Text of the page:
Iran’s Modern Q-Ship: A Threat from New Quarters

Latest addition: the Shahid Mahdavi pictured at a commissioning ceremony for new IRGC vessels in March 2023. Image: Fars Media Corporation / Wikimedia Commons / CC BY 4.0

In January 2024 Iran successfully tested the launch of ballistic missiles housed in cargo containers from the deck of a container ship, giving it the ability to launch missile strikes from new and previously unexpected vectors and from a highly survivable platform. This has significantly increased Iran’s naval strike effectiveness.

In January 2024, Iran successfully tested the launch of two Fateh-class ballistic missiles from containers on the deck of Shahid Mahdavi, a container ship purchased in March 2023. The most likely missile variant used was the Fateh-110, which has a range of 200–500 km, as it has already been containerised. This represents a significant increase in the Islamic Revolutionary Guard Corps Navy’s (IRGCN’s) capability to deliver naval strike.

The deployment of Fateh missiles on the Shahid Mahdavi will allow the IRGCN to launch these missiles from new and previously unexpected locations. Iran’s adversaries will now have to reexamine their air defence plans, and will need to either reprioritise existing air defence assets or purchase new ones. Reprioritising current air defence assets will degrade capabilities defending existing attack vectors, but will not increase defence spending, whereas procuring new air defence assets will require additional defence spending as well as more people to operate them. In either case, Iran has imposed significant additional costs on its adversaries by developing this capability.

Further increasing the Shahid Mahdavi’s utility is the fact that container ships are more resilient than any frigate or destroyer. This was shown notably in the 1987 Bridgeton Incident, where the Bridgeton struck a sea mine placed in the path of a merchant convoy being escorted by the US Navy. The US escorts did not have any countermine equipment with them, so they and the other ships in the convoy followed the Bridgeton through the rest of the mine field. This ensured that the way was clear, as the Bridgeton was assessed as able to withstand subsequent mine strikes. This proved valuable as the USS Samuel Roberts struck a similar mine a few months later in 1988 and was irreparably damaged. Contrastingly, the Bridgeton was repaired and operated for many years afterwards, only being scrapped in 2002.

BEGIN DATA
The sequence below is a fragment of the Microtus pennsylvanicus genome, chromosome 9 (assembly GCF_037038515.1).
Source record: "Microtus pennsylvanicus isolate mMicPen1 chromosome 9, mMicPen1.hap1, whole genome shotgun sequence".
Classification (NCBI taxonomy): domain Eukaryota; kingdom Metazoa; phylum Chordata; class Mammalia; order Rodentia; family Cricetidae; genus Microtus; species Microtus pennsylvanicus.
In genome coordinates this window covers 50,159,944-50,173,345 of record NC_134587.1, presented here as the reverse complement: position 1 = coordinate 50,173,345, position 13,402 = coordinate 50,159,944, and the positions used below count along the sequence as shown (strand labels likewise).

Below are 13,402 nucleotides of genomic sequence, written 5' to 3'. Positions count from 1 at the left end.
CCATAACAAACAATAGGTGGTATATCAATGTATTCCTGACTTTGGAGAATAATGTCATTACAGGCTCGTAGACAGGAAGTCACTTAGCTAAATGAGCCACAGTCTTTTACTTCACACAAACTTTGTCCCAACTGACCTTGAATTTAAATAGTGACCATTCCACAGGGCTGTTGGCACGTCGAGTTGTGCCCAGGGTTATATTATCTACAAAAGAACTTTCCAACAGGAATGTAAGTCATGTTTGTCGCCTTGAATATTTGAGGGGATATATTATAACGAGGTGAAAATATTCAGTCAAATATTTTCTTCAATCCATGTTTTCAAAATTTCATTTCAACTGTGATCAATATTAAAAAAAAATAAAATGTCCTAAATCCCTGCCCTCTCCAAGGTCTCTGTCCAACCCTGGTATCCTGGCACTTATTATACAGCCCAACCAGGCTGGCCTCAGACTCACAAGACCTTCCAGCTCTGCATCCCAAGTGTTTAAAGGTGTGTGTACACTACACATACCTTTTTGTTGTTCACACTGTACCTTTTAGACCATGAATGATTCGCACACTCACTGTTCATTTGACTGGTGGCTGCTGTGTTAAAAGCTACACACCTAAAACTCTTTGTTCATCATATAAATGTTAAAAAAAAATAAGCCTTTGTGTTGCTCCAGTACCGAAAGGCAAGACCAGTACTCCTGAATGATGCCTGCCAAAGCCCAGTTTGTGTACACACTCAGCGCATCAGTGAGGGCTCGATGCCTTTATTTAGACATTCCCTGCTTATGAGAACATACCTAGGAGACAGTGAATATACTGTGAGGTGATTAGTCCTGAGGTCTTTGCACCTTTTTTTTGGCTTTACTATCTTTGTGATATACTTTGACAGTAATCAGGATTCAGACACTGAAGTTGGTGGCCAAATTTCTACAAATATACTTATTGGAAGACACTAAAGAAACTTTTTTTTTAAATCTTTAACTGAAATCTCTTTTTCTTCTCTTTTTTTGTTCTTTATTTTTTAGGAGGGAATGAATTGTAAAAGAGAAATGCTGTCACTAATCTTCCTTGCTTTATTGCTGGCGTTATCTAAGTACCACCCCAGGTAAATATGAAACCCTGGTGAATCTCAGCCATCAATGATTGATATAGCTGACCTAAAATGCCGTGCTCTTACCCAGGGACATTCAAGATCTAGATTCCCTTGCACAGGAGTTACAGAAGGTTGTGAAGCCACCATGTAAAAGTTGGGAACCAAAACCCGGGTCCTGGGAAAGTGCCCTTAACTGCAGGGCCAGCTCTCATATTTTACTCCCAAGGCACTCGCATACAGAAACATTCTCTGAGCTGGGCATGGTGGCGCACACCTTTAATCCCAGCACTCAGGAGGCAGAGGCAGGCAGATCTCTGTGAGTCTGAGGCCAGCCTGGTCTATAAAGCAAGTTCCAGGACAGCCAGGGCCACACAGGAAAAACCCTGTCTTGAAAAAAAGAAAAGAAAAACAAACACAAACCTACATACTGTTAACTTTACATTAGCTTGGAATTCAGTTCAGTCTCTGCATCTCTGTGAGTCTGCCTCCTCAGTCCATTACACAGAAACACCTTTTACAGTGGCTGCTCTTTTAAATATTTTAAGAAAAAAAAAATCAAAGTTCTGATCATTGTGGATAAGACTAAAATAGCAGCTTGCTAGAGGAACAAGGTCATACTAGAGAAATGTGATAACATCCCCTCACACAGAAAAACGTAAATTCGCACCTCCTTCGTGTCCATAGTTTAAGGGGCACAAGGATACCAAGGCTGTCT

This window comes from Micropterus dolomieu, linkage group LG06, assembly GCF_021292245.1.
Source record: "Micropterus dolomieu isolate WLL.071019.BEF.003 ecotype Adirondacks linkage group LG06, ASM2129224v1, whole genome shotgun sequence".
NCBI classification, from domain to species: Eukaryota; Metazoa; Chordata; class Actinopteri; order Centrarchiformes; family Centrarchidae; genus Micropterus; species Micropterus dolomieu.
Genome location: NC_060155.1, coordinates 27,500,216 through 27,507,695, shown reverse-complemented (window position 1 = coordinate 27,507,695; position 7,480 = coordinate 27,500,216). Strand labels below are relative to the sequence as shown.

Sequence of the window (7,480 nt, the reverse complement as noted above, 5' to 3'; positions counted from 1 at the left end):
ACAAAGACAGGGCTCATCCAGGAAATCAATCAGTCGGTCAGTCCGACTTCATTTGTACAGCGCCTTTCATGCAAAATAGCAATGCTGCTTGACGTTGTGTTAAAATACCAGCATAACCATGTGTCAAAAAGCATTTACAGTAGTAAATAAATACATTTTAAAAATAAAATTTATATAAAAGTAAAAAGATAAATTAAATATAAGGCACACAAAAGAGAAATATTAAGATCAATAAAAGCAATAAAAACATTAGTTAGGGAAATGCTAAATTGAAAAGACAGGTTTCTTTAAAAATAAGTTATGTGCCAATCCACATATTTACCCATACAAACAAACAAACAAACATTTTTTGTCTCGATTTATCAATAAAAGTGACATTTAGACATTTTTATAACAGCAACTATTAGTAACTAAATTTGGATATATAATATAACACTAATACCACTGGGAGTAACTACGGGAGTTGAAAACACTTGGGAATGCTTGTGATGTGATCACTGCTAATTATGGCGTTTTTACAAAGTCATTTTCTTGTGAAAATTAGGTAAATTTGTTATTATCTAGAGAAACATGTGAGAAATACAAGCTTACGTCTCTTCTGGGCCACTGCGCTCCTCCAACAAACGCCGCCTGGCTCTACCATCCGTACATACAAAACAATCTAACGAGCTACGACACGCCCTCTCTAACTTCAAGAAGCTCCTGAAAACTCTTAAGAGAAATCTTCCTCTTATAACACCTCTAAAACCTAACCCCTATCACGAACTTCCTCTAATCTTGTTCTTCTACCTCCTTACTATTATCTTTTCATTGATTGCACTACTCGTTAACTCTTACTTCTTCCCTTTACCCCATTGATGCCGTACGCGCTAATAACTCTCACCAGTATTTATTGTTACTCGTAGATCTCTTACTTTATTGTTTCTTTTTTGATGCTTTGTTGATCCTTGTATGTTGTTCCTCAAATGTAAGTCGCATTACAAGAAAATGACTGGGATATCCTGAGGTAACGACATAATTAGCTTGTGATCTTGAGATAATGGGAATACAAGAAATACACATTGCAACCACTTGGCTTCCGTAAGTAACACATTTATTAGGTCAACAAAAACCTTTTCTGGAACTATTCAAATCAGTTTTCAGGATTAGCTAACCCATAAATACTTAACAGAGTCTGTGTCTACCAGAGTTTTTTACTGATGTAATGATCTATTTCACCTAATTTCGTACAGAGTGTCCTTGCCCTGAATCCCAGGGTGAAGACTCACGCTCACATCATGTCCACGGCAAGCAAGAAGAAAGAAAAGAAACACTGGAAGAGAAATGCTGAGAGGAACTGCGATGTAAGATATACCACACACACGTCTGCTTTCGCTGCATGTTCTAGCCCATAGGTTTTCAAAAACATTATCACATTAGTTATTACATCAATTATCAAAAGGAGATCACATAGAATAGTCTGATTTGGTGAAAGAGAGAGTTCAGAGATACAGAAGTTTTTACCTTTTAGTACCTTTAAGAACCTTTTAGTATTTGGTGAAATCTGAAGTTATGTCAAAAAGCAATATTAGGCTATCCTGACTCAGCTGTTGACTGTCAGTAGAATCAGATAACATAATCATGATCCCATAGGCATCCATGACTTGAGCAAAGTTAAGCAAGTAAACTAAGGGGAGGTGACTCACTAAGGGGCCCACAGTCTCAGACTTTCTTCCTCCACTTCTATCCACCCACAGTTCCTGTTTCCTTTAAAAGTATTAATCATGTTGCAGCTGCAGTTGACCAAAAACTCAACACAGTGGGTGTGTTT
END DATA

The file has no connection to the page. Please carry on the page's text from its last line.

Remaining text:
Iran has gained a valuable capability that will cause significant planning difficulties for its adversaries and, if deployed in a conflict, potentially significant damage

Similarly, over the past few months, cargo ships in the Red Sea have come under repeated attack from anti-ship ballistic missiles (ASBMs). Several ships, like the M/V Gibraltar Eagle and the M/V Huang Pu, have sustained hits from ASBMs whose warheads are around quadruple the size of the Neptune missiles that sank the Moskva in 2022. These ships only suffered minor damage with no casualties, and were able to continue on their way. This along with the Bridgeton Incident shows that there is a significant difference in the survivability of a warship compared to that of a container ship.

Furthermore, this increase in capability and resilience will have been purchased for much less than what a purpose-built ship would cost. In the 1990s, the US explored building a ship with a large number of missile silos with the Arsenal Ship concept. It was predicted that each ship would cost between $500 million and $800 million. By comparison, a similar ship to the Shahid Mahdavi is currently on sale for $18.5 million. Given this price, it is most likely that the procurement cost of the Shahid Mahdavi was less than $20 million. This figure is exclusive of the cost of refitting the Shahid Mahdavi to a military specification, but even if that cost equalled the assessed maximum price of the ship, it would still represent a significant saving compared to procuring a purpose-built vessel.

Additionally, further savings will have been realised through the size of the crew. A merchant vessel of this size would typically have a crew size of 25. A military vessel would have more personnel functions, like weapons officers and security, so the crew would need to be larger. However, this is unlikely to exceed the 50 that the Arsenal Ship concept projected. This would be little more than a third of the crew complement of a Moudge-class frigate. Thus, the Shahid Mahdavi has substantially greater strike capacity than a Moudge-class frigate while being significantly cheaper to operate.

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In sum, Iran has gained a valuable capability that will cause significant planning difficulties for its adversaries and, if deployed in a conflict, potentially significant damage. It has also increased the resilience of Iran’s naval strike capabilities. This has been achieved at a far cheaper cost than what would be needed for a purpose-built ship with the same capability. Monitoring the further development of the Shahid Mahdavi and the IRGCN overall should be a priority to ensure that their capabilities are not underestimated.

The views expressed in this Commentary are the author’s, and do not represent those of RUSI or any other institution.

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Peter Clarke

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